Saturday, May 19, 2007

Laiki, the street market in Greece

The “Laiki” (“popular market”) is a large Greek street market. When the traditional weekly village market came to town it became a street market. Today no village, town or city in Greece is without its street market, held at least once a week. In the larger towns the market is set up in a different neighbourhood every day, to cater to the inhabitants without them having to travel far.
Market traders include both middlemen who sell products bought from farmers, and the farmers themselves, who sell their goods direct to increase their profits.
Behind the pretty picture of rows of stalls with goods neatly set out lie many hours of effort, starting long before the first customers reach the market. Traders and farmers set out in the early hours of the morning in order to reach the market area before sunrise and find a good spot for their stalls. They also need time to set out their wares in an attractive way.
The municipal cleaners have the hard task of cleaning up after the last customers have left and the stalls have been removed.

Every street market in Greece is a feast for the senses:
1. Sight. Your gaze will wander from stall to stall, enjoying the rainbow of colours from fresh fruit and veg to multicoloured cloth and carpets.
2. Hearing. Deep, melodious voices with village or Gypsy accents, joking and teasing, are raised in a huge hubbub as traders cry their wares and proclaim their final offers.
3. Taste. You can try before you buy. The traders themselves encourage you to try their fruit, to prove it’s the best in the market.
4. Smell. The mouth-watering smell of souvlakia grilling in the catering vans mingles with the fake Yves Saint Laurent and Dolce & Gabanna perfumes.
5. Touch. Your hands will stroke soft textiles, embroidered tablecloths and runners of the kind you’ll see in every Greek house decorating the kitchen table, the television, the DVD and even the washing machine.

Street market quality
Food. Many Greeks prefer to buy their fruit and vegetables from the street market because there’s more choice than at a neighbourhood grocer’s or a supermarket, and the goods are usually fresher and cheaper. Of course there’s no actual rule; sometimes the opposite may be true. But there’s certainly greater variety and lots of people enjoy a bit of bargaining, as they feel they’ve gained a few euros from the weekly shop.
If you’re not sure of the flavour of the fruit you want to buy, ask the trader for a bit to try if he hasn’t already suggested it himself. He’ll gladly offer you a tangerine or a slice of melon or watermelon, in an attempt to prove his fruit is better than that of the stall next door, even if it’s run by his best friend or a relative. At that moment both are traders and the sale is all.
Herbs. In the street market you’ll find the famous Cretan dittany, chamomile, spearmint, sage, oregano and every other kind of herb packaged in clear plastic bags. Usually the sellers have gathered the herbs in the mountains and packaged them themselves. They can tell you how to use each one. Be aware, however, that some herbs such as dittany are cultivated, so what you’re getting isn’t the wild mountain type that’s very hard to gather.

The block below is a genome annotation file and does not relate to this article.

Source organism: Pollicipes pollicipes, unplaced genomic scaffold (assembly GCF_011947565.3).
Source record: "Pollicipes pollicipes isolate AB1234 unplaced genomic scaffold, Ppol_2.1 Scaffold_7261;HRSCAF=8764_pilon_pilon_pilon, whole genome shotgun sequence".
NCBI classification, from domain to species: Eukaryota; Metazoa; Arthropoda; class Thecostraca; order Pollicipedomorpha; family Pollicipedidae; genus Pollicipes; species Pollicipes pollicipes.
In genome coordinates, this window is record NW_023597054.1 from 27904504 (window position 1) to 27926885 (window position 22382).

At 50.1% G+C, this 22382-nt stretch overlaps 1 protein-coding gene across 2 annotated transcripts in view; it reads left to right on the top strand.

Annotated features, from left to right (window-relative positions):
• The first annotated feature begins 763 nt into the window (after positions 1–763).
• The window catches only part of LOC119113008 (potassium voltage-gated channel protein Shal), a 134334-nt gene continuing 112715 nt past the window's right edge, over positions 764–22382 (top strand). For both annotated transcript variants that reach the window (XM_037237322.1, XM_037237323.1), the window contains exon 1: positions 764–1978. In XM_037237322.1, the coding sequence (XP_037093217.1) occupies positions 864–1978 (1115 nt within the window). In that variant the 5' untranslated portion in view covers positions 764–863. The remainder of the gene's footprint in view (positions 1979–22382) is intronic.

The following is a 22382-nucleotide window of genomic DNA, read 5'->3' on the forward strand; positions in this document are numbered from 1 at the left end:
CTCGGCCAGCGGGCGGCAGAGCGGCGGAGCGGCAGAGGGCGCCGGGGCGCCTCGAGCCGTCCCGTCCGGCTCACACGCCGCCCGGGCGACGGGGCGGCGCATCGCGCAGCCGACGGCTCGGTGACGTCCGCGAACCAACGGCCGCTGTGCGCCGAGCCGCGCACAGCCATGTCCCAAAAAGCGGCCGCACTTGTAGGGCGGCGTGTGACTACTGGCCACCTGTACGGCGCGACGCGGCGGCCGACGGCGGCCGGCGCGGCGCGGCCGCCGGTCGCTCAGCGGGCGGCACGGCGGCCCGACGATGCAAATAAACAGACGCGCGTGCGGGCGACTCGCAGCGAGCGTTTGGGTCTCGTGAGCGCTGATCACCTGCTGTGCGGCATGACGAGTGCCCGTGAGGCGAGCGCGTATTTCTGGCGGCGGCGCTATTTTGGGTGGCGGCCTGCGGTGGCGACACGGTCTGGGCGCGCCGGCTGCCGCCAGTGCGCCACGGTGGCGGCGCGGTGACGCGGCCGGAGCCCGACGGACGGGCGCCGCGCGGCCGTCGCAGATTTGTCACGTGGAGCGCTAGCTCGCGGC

Clothing. The street market is also full of clothes for sale. Theseare usually cheap and cheerful tracksuits, tops and pyjamas, and more rarely suits and better-quality dresses. They’re cheaper than in the shops shoes in laiki greek street marketbecause the traders don’t have high rents and staff costs to cover. So you can find great clothes in the market if you’re prepared to fight your way to the stalls and sort through the assortment on offer along with everyone else.
Remember that if you want to try something on, you can usually ask the trader to let you use the van parked behind the stall.
Shoes. You can also find shoes and slippers here, often identical to those sold in the shops. Look carefully and if you can’t find your size now, better luck next time.
Textiles and embroidery. If you find the perfect curtain material, be careful. In some cases unscrupulous traders have been known to use their own shorter wooden tape measures, stealing a few inches in order to pocket a few extra euros. The solution is simple: bring your own tape measure and insist on measuring the cloth yourself.
As for embroidered goods, today China makes whatever the market demands, so why not Greek-style traditional embroidered tablecloths? Of course one shouldn’t generalise, and I wouldn’t want to wrong any honest tradesmen who may truly have bought them from village gypsies selling carpets in laiki street market in greecewomen wanting to supplement their family income with their needlework. Just be wary about anything that looks like the bargain of the century.
Perfumes. Don’t get too excited at the Christian Dior, Armani or Dolce Vita labels. They’re just cheap fakes which you can buy as a present for your wonderful girlfriend, whom you missed so much on your dull and boring holiday in the sun.
Carpets. Many people are dubious about the quality of the carpets sold in the street market. It’s hard to be definite on the subject. The truth is that they generally look just like the ones in the shops, at a temptingly cheaper price which can be driven even lower by a bit of hard bargaining.
Pedlars. In a street market, outside a supermarket or even in the town centre, you may be approached by a street pedlar who sidles up to offer you watches, leather goods, video cameras or other expensive items at rock-bottom prices. It’s usually a real steal, so be very careful if you don’t want to regret it later.